The best way to ensure that everyone gets your content is to write real, semantic HTML, to style it with CSS and ensure sensible fallbacks for CSS gradients, to use SVG for icons, and to treat JavaScript as an enhancement, ensuring that core functionality works without scripts. Package up your website with a manifest file and associated icons, add a service worker, and you’ll have a progressive web app in conforming browsers and a normal website everywhere else.

I call this amazing new technique “progressive enhancement.”

You heard it here first, folks!

Wednesday, January 25th, 2017

5 Calls: Make your voice heard

A service for US citizens that suggest five phone calls they can make at any time—based on their location—to influence their representatives.

Calling is the most effective way to influence your representative. 5 Calls gives you contacts and scripts so calling is quick and easy. We use your location to give you your local representatives so your calls are more impactful.

Friday, September 30th, 2016

Someday

In the latest issue of Justin’s excellent Responsive Web Design weekly newsletter, he includes a segment called “The Snippet Show”:

This is what tells all our browsers on all our devices to set the viewport to be the same width of the current device, and to also set the initial scale to 1 (not scaled at all). This essentially allows us to have responsive design consistently.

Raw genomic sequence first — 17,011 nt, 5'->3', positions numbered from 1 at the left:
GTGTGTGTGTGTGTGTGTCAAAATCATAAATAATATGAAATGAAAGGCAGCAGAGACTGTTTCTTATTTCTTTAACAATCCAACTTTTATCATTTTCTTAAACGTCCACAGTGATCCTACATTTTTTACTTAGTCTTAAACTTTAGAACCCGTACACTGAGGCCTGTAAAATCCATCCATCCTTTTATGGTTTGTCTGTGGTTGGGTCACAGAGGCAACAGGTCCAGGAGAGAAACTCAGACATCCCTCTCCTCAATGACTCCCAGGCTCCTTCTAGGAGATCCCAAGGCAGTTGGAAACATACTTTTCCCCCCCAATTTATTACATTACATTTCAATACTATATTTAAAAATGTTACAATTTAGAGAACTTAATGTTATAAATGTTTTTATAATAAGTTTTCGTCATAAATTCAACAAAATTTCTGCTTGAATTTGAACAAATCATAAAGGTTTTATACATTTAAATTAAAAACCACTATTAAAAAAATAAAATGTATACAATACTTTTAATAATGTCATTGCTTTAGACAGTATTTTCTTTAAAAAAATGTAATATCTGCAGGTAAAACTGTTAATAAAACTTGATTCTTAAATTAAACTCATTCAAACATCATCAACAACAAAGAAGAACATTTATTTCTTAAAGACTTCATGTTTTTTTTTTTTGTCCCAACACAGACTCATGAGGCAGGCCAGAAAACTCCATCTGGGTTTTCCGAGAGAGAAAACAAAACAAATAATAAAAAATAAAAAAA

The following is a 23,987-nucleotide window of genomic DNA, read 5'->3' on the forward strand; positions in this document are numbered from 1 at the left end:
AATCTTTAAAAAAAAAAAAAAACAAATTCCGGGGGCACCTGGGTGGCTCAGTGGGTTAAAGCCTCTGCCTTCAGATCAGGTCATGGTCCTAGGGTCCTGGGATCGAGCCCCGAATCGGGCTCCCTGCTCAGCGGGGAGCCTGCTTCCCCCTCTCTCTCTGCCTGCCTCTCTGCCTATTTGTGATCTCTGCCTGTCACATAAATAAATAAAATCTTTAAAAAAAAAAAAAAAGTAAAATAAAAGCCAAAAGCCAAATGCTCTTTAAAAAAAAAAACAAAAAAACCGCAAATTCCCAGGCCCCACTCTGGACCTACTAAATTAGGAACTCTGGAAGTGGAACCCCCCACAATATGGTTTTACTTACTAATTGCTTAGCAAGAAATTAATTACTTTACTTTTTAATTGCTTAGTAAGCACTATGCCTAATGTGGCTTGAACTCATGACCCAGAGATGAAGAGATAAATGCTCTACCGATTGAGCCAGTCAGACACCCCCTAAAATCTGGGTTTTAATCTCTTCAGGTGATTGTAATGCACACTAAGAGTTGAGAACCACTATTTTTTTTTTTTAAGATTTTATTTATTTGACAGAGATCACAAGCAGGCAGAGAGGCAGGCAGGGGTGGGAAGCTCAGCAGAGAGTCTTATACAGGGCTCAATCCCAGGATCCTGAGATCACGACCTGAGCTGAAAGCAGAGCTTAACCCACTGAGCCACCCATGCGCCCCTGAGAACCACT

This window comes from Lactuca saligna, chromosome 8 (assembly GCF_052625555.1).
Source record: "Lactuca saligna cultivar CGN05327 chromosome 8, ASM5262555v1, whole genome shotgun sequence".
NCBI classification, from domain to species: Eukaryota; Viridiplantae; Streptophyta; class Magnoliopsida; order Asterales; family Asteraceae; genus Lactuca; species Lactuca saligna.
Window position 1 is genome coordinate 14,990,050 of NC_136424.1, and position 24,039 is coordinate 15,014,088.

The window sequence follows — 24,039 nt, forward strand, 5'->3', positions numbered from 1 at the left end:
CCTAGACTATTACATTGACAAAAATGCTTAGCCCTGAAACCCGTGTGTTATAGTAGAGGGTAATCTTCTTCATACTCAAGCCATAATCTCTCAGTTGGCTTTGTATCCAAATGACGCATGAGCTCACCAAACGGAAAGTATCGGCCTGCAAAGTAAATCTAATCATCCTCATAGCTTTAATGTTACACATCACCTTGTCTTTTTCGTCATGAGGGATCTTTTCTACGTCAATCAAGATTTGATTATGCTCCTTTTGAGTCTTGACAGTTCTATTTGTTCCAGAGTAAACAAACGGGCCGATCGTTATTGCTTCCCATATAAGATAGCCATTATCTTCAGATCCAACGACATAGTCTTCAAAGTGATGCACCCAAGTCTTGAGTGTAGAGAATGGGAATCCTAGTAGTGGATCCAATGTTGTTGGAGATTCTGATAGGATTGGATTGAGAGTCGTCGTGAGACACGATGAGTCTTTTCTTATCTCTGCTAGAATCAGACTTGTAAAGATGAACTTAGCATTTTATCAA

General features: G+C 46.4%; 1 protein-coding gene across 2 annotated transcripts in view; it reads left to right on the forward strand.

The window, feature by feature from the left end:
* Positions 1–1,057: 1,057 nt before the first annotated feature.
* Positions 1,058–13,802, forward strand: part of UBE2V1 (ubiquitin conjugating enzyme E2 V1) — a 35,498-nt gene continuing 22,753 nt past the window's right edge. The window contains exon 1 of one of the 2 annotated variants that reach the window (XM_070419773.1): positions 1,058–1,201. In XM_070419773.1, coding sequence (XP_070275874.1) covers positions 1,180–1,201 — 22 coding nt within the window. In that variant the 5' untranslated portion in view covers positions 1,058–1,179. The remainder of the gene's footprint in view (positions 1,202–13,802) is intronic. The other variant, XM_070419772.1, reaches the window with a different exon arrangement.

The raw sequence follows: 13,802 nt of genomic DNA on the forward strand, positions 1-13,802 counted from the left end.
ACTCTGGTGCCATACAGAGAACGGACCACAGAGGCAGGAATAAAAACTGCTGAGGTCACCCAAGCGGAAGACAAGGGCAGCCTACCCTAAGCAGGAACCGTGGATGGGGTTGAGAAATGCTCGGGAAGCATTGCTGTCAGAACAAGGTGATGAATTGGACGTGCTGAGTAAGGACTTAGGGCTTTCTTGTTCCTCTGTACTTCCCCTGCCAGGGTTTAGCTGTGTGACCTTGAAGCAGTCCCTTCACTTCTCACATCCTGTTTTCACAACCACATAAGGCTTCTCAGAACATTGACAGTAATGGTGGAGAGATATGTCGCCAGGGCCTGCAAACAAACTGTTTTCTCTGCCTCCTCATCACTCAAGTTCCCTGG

<meta name="viewport" content="width=device-width, initial-scale=1">

The viewport value for the meta element was invented by Apple when the iPhone was released. Back then, it was a safe bet that most websites were wider than the iPhone’s 320 pixel wide display—most of them were 960 pixels wide …because reasons. So mobile Safari would automatically shrink those sites down to fit within the display. If you wanted to over-ride that behaviour, you had to use the meta viewport gubbins that they made up.

That was nine years ago. These days, if you’re building a responsive website, you still need to include that meta element.

That seems like a shame to me. I’m not suggesting that the default behaviour should switch to assuming a fluid layout, but maybe the browser could just figure it out. After all, the CSS will already be parsed by the time the HTML is rendering. Perhaps a quick test for the presence of a crawlbar could be used to trigger the shrinking behaviour. No crawlbar, no shrinking.

Maybe someday the assumption behind the current behaviour could be flipped—assume a website is responsive unless the author explicitly requests the shrinking behaviour. I’d like to think that could happen soon, but I suspect that a depressingly large number of sites are still fixed-width (I don’t even want to know—don’t tell me).

There are other browser default behaviours that might someday change. Right now, if I type example.com into a browser, it will first attempt to contact http://example.com rather than https://example.com. That means the example.com server has to do a redirect, costing the user valuable time.